There were deaths during the civil war

Deadline

A jury in South Florida has ruled that Chiquita Brands is liable for eight killings carried out by a right-wing paramilitary group that the company helped finance in a fertile banana-growing region of Colombia during the country’s decades-long internal conflict.
The jury on Monday ordered the multinational banana producer to pay $38.3 million to 16 family members of farmers and other civilians who were killed in separate episodes by the United Self-Defense Forces of Colombia — a right-wing paramilitary group that Chiquita bankrolled from 1997 to 2004.
The company has faced hundreds of similar suits in U.S. courts filed by the families of other victims of violence by the paramilitary group in Colombia, but the verdict in Florida represents the first time Chiquita has been found culpable.
The decision, which the company said it planned to appeal, could influence the outcome in other suits, legal experts said.
Thank you for your patience while we verify access.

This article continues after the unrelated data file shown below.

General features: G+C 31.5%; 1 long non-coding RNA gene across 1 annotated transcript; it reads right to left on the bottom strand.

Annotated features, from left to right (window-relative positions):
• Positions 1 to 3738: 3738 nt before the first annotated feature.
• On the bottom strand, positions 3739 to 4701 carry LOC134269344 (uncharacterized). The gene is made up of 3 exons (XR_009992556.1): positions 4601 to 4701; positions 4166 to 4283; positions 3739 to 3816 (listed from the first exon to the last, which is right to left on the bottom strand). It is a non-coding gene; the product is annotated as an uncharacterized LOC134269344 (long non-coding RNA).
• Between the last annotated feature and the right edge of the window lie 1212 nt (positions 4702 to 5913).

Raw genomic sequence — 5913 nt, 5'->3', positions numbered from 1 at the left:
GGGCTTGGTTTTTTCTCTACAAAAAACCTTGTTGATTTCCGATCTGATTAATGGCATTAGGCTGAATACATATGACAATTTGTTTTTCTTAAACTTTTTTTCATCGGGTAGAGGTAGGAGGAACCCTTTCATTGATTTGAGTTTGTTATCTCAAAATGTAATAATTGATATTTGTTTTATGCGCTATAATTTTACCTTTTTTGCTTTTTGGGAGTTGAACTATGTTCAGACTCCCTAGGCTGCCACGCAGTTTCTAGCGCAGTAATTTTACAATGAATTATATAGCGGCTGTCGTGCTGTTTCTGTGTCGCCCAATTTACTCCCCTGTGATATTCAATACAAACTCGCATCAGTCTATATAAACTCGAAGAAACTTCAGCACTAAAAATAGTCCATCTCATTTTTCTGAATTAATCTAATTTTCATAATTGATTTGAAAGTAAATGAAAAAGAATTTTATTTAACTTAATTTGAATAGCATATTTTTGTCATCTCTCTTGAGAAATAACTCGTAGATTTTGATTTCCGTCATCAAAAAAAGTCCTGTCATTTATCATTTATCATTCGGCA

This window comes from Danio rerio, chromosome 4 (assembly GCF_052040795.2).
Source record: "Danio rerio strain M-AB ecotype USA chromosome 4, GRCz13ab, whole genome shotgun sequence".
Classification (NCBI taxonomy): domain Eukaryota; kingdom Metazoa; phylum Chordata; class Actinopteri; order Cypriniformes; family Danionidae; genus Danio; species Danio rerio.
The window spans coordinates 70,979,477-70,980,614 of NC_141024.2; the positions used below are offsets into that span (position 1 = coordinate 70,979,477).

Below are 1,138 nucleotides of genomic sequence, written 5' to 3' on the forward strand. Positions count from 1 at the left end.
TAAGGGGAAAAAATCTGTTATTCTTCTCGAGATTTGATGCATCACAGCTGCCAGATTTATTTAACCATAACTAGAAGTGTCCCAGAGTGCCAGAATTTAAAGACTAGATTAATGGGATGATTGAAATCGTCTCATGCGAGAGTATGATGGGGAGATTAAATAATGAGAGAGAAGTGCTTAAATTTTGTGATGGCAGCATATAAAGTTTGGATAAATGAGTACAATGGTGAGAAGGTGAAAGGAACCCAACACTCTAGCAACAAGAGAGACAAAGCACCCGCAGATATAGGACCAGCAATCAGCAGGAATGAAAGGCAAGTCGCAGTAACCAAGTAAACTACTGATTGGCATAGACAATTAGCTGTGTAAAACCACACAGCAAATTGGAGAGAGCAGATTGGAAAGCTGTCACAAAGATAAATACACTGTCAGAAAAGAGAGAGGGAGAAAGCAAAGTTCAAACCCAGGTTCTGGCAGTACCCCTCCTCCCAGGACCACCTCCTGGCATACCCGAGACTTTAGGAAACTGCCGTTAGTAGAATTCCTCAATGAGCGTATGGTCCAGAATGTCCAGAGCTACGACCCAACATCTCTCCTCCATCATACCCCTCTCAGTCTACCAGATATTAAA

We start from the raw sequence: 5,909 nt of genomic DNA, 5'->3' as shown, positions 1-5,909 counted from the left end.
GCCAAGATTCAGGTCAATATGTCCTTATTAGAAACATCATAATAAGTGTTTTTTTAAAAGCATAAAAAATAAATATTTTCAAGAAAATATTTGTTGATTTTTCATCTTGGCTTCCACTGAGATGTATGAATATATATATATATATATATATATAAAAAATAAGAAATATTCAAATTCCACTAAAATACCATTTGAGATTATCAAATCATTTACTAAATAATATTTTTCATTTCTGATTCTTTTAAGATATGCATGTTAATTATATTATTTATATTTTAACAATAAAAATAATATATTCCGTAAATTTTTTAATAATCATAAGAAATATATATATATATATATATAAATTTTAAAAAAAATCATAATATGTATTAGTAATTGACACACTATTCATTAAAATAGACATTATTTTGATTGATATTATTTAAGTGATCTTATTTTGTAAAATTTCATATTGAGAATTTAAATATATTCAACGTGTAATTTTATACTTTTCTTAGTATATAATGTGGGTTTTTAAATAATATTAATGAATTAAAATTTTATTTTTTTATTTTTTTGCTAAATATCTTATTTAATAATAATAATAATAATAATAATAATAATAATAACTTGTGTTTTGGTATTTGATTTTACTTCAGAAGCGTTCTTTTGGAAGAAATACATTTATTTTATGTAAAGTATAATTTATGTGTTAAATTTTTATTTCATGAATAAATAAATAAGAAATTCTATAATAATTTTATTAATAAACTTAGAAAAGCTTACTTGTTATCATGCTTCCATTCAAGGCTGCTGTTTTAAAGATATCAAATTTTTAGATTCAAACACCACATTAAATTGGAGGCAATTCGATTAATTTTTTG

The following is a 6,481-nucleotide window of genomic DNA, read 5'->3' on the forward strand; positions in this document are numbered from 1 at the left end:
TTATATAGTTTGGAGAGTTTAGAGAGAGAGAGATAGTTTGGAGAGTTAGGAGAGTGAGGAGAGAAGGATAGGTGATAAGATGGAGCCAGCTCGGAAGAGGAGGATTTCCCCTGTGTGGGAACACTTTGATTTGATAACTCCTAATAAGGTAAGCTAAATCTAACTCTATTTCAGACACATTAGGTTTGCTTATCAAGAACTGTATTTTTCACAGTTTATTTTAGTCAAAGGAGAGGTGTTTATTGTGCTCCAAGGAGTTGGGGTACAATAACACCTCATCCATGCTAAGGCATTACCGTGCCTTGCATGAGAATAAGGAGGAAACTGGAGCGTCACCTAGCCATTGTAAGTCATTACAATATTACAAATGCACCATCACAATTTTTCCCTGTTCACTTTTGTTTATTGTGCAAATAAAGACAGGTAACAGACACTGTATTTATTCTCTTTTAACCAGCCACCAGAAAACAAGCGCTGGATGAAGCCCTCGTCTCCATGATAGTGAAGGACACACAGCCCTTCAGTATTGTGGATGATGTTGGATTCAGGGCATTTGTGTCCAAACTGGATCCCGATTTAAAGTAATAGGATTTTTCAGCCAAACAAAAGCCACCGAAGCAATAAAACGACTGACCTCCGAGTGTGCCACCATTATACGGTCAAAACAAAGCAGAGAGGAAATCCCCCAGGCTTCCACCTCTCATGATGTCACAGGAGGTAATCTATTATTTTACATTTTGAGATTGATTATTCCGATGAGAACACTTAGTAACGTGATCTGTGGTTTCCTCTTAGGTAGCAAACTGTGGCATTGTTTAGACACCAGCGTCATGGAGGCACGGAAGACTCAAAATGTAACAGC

If you are in Reader mode please exit and log into your Times account, or subscribe for all of The Times.
Thank you for your patience while we verify access.
Want all of The Times?

NEGATIVE

Chiquita Brands has been found liable by a jury in South Florida for eight killings committed by a right-wing paramilitary group in a banana-growing region of Colombia during the long-running internal conflict in that country. The group received financial support from the company.

A right-wing paramilitary group that Chiquita funded from 1997 to 2004, the United Self-Defense Forces of Colombia killed sixteen farmers and other civilians in separate incidents. The jury on Monday ordered the multinational banana producer to pay $38.3 million to the families of these victims.

The business has dealt with hundreds of comparable lawsuits in the U.S. S. in Florida, but this is the first time Chiquita has been found guilty, according to lawsuits the families of other Colombian victims of the paramilitary group’s violence filed in those courts.

Experts in law said that the ruling, which the company declared it would appeal, might affect the result in other lawsuits.

According to legal experts, the verdict in favor of the victims represents a unique occasion in Colombia and beyond where a private company is held liable to victims for operating in areas with high levels of violence or social unrest.

Marco Simons, an attorney for EarthRights International, a human rights and environmental organization, who defended one family in the lawsuit, said, “We’re very happy about the jury’s verdict, but you can’t escape that we’re talking about horrific abuses.”.

As we confirm access, we appreciate your patience.

Already a member? Please sign in.

Want access to all of The Times? Sign up.

scroll to top